European CMBS: Chips with everything
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European CMBS: Chips with everything

The recent explosive growth in European CMBS is the fruit of years of investment in the product by many banks. But do these institutions now find their hands tied by the need to feed the machine that they have created? Louise Bowman reports.

A grand month for CMBS (August 2006)

Cross-border real estate investment set to grow (May 2006)

What's the buzz in German NPLs? (November 2005)

Europe’s real estate revolution (September 2006)

When UK supermarket J Sainsbury and toy retailer Toys R Us recently decided to introduce new lines, clearing shelf space close to the checkouts wasn’t quite going to do the trick. This is because those new lines were their own commercial property. But these were no vanilla sale leaseback trades, they were demonstrations of the transformative effect that the rise in real estate values, together with rapid innovation in the ways in which they can be exploited, are having on balance sheets across Europe.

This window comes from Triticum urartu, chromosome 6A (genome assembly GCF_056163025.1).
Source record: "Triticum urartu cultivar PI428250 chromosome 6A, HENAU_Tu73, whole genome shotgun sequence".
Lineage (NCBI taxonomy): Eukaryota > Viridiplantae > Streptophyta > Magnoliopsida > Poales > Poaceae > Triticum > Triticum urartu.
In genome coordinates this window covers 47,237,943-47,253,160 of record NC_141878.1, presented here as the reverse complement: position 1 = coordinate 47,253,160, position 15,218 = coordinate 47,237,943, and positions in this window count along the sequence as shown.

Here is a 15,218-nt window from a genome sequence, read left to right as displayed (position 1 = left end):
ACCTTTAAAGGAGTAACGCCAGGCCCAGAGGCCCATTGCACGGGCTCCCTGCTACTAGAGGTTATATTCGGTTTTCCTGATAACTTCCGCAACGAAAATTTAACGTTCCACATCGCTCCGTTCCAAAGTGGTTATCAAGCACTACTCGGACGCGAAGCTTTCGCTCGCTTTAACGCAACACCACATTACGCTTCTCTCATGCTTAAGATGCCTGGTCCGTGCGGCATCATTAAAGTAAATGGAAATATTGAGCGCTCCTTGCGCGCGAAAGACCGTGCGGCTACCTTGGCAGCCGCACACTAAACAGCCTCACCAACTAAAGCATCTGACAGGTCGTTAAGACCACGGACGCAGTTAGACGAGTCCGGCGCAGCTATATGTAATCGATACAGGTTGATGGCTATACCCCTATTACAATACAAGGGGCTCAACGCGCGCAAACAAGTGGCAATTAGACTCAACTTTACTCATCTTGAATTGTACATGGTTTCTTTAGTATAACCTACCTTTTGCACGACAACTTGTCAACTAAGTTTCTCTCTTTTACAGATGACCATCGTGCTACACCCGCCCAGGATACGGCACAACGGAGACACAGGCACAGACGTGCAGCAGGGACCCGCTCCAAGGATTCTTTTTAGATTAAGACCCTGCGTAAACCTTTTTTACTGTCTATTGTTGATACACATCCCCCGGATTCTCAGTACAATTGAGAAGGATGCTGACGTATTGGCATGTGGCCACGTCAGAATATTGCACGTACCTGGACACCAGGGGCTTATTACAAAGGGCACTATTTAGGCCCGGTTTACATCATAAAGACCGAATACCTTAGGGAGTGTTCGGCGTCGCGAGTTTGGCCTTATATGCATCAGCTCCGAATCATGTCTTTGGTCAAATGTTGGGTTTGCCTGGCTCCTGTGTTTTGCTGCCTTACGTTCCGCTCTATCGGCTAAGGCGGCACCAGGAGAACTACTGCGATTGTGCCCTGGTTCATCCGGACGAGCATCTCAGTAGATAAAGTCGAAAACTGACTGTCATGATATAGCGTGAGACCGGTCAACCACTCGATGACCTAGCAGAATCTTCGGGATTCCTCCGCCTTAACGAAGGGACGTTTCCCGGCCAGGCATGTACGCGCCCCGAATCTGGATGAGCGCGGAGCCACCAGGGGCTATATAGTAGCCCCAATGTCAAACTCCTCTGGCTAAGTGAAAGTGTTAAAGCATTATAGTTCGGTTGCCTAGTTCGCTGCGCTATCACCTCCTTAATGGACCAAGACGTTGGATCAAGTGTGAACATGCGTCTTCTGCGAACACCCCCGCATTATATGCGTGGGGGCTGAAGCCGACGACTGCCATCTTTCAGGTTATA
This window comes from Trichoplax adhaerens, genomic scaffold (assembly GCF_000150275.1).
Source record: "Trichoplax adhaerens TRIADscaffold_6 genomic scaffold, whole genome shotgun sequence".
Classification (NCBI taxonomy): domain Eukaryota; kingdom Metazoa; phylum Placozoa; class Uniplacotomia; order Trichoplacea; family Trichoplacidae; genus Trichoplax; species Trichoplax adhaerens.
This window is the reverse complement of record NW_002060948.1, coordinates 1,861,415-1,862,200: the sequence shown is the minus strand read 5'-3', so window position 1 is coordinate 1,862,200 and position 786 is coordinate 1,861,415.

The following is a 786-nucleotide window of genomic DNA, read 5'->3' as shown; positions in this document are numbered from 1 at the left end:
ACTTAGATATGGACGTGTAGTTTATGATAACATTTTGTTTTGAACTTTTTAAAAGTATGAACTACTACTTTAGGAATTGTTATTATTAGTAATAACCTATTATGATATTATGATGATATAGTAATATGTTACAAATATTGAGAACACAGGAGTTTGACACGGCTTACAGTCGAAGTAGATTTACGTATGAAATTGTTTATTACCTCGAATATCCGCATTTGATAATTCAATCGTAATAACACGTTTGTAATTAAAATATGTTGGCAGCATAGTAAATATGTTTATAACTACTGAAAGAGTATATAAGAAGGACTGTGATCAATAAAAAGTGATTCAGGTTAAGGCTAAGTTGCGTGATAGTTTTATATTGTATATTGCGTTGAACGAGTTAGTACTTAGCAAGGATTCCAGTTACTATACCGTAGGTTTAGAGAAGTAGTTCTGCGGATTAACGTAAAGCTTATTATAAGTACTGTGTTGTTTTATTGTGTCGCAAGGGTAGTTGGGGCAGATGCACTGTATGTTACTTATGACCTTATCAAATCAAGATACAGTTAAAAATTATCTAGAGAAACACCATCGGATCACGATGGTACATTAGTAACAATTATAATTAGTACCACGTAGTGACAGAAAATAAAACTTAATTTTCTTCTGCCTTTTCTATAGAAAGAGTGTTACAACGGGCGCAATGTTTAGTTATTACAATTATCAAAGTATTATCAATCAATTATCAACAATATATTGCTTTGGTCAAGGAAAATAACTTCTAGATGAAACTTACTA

In January, Toys R Us, a triple-C rated company, was able to issue triple-A rated bonds via a single-tenant CMBS structure – backed by a loan to its UK subsidiary. And Sainsbury’s secured refinancing of half of its property portfolio in April was the most direct exploitation of property assets to create funding efficiency since the landmark Land Securities Capital Markets (LSCM) deal in late 2003. Both of these deals were examples of opco/propco structures, whereby the operational and property assets of the business are separated in order to best exploit the value of the latter and achieve higher leverage.

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